I've heard from some American Jews that they do not believe Obama is sincere in his leftism. They believe/hope that the anti-Israel sentiments and associations of his past were purely opportunistic; that once in the White House he will shed them like yesterday's fashions. That's quite a leap of faith.


Many politicians have distanced themselves from positions and associations of their youths. But in Obama's case, he is distancing himself from positions staked out as recently as 2003. The Los Angeles Times is apparently sitting on a videotape showing Obama's remarks at a farewell dinner that year for Rashid Khalidi, the one-time PLO spokesman who now heads the Middle East Studies Department at Columbia. (Columbia University's shame is a subject for another column.) Khalidi is not distancing himself from his past. Consistent with what you'd expect from someone who justified PLO attacks on civilians in Israel and Lebanon from 1976 to 1982, Khalidi routinely refers to Israel as a "racist" and "apartheid" state, and professes to believe in a "one-state" solution to the conflict. Guess which country would have to disappear for that "one" state to come into existence?


The Khalidis and Obamas were good friends. In his capacity as a director of the Woods Fund, Obama in 2001 and 2002 steered $75,000 to the Arab American Action Network, the brainchild of Rashid and Mona Khalidi. According to an L.A. Times account of the dinner, Obama mentioned that he and Michelle had been frequent dinner guests at the Khalidi home (just another guy in the neighborhood?) and that the Khalidis had even baby-sat for the Obama girls. Like William Ayers and Bernadine Dohrn, the Khalidis held a fundraiser for Obama in their living room when he unsuccessfully sought a House seat. At the farewell dinner, according to the L.A. Times, Obama apparently related fondly his "many talks" with the Khalidis. Perhaps that's where he learned, as he told the Des Moines Register that "Nobody is suffering more than the Palestinian people." Obama told the crowd that those talks with the Khalidis had been "consistent reminders to me of my own blind spots . . . It's for that reason that I'm hoping that, for many years to come, we continue that conversation — a conversation that is necessary not just around Mona and Rashid's dinner table" but around "this entire world."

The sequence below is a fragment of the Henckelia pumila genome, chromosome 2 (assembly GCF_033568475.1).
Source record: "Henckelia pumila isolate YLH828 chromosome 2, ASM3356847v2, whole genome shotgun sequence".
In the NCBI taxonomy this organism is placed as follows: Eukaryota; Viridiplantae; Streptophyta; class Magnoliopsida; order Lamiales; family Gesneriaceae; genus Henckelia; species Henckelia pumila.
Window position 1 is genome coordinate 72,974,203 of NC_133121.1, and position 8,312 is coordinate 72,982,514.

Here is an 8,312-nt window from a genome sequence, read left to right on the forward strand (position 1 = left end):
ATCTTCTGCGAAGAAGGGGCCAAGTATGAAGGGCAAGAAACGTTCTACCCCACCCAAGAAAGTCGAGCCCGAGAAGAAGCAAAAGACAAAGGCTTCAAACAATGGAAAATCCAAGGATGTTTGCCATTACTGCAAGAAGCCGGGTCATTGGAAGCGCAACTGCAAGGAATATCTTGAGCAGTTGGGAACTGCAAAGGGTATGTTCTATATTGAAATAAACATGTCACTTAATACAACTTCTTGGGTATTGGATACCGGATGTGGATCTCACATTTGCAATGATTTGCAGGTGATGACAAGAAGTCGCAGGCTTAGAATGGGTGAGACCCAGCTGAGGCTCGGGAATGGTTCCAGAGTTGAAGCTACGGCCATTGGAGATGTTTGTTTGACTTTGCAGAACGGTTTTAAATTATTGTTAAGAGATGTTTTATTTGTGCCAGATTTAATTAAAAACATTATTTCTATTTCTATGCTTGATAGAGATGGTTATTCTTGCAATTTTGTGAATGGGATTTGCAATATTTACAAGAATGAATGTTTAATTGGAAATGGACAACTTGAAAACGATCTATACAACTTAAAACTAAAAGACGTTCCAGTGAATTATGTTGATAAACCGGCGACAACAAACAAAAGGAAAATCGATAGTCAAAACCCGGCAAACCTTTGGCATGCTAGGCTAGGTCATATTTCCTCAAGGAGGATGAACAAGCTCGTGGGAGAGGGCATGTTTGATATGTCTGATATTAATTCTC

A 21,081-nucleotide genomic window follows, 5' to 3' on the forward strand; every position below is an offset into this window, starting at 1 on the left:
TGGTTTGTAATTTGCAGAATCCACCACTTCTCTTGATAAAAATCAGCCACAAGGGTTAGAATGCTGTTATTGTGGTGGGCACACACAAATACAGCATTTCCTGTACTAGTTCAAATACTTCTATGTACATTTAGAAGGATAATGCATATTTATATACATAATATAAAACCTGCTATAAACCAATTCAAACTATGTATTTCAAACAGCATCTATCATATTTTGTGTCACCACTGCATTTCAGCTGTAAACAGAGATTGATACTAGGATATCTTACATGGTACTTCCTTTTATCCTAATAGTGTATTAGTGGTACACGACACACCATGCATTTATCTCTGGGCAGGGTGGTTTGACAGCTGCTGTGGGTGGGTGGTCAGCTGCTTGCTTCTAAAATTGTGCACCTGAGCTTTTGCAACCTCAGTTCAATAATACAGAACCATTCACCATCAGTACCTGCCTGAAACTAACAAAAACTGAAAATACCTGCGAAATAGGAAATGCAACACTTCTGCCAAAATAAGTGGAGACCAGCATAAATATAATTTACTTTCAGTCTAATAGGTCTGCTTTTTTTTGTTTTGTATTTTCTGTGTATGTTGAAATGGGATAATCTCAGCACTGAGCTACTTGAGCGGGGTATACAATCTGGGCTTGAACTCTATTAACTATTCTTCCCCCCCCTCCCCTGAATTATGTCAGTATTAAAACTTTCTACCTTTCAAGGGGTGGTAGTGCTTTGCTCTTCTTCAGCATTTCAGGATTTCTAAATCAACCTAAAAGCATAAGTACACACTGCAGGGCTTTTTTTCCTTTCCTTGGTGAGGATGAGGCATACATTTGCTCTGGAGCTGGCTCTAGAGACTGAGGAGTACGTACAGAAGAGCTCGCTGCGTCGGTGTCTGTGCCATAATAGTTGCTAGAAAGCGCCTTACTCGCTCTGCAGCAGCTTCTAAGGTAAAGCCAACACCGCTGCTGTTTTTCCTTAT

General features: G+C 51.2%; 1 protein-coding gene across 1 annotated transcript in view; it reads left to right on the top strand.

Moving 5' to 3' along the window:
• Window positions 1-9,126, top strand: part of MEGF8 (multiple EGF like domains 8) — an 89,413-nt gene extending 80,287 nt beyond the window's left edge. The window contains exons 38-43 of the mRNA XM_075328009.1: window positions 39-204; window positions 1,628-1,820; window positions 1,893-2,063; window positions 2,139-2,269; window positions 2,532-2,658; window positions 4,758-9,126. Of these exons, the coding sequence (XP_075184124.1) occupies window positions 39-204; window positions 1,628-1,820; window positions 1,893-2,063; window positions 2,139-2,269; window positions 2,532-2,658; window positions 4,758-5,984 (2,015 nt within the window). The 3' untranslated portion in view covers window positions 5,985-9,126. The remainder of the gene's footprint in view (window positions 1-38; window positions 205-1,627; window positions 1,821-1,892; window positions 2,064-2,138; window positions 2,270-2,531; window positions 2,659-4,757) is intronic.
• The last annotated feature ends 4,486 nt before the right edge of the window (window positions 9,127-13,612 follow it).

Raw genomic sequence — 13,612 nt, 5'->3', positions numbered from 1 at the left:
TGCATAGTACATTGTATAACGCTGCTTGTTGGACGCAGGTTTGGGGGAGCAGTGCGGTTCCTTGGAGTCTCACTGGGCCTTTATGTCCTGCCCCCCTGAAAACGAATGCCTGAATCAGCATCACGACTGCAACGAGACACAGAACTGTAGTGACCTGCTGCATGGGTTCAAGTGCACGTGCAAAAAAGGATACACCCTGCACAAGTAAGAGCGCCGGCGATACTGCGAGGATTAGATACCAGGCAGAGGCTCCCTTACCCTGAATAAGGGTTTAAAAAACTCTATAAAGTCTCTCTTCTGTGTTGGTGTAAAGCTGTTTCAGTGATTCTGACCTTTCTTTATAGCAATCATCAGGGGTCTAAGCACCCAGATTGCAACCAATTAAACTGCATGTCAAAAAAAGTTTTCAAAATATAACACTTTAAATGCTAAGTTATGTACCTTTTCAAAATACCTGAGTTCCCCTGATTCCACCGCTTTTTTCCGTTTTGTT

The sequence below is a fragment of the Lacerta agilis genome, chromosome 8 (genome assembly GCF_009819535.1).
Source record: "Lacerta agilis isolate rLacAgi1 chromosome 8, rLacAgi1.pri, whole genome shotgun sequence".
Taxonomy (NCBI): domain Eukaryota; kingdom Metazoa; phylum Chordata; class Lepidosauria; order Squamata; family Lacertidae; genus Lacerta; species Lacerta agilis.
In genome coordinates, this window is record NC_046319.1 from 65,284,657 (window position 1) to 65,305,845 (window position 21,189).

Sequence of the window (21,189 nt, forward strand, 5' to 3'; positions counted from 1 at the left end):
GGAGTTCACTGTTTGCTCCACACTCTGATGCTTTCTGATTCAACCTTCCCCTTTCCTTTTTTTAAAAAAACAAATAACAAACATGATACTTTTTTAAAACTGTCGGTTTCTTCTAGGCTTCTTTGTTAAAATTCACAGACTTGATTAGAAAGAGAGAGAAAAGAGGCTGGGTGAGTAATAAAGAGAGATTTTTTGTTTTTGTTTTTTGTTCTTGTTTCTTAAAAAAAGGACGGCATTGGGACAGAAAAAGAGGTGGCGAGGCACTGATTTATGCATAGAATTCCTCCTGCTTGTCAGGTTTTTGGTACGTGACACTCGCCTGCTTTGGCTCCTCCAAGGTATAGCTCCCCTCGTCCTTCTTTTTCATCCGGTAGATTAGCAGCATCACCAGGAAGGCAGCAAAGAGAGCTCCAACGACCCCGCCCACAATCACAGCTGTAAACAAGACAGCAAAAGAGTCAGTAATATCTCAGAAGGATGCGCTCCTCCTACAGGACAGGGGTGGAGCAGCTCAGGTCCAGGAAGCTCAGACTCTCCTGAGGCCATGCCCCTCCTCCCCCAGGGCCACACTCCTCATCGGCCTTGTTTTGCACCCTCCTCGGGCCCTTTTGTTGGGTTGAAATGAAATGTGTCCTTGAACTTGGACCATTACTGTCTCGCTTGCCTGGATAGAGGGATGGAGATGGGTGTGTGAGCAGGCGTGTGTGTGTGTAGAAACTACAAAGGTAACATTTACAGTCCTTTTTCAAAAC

Even less attention has been paid to the man Obama appointed as his emissary to the Muslim community in the U.S., Mazen Asbahi. Asbahi, it turned out, had ties to the Islamic Society of North America, which in turn was an unindicted co-conspirator in the Holy Land Foundation case. The Holy Land Foundation was accused of being a front group for Hamas. When news of these associations became public, Asbahi resigned from the campaign to "avoid distracting from Barack Obama's message of change." And don't forget hope!


Many American Jews preparing to pull the lever for Obama have never heard of Asbahi. But they surely know about Jeremiah Wright. They know that he gave a "lifetime achievement" award to Louis Farrakhan; that he supported efforts to get U.S. businesses to divest from Israel; that he gave space in the Trinity Church bulletin to Hamas; and that he has accused Israel of "genocide" against the Palestinians. They are preparing to vote for a man who tamely tolerated all of that (and more) for 20 years.


Someone is making a big mistake — and it isn't Abu Jayyab.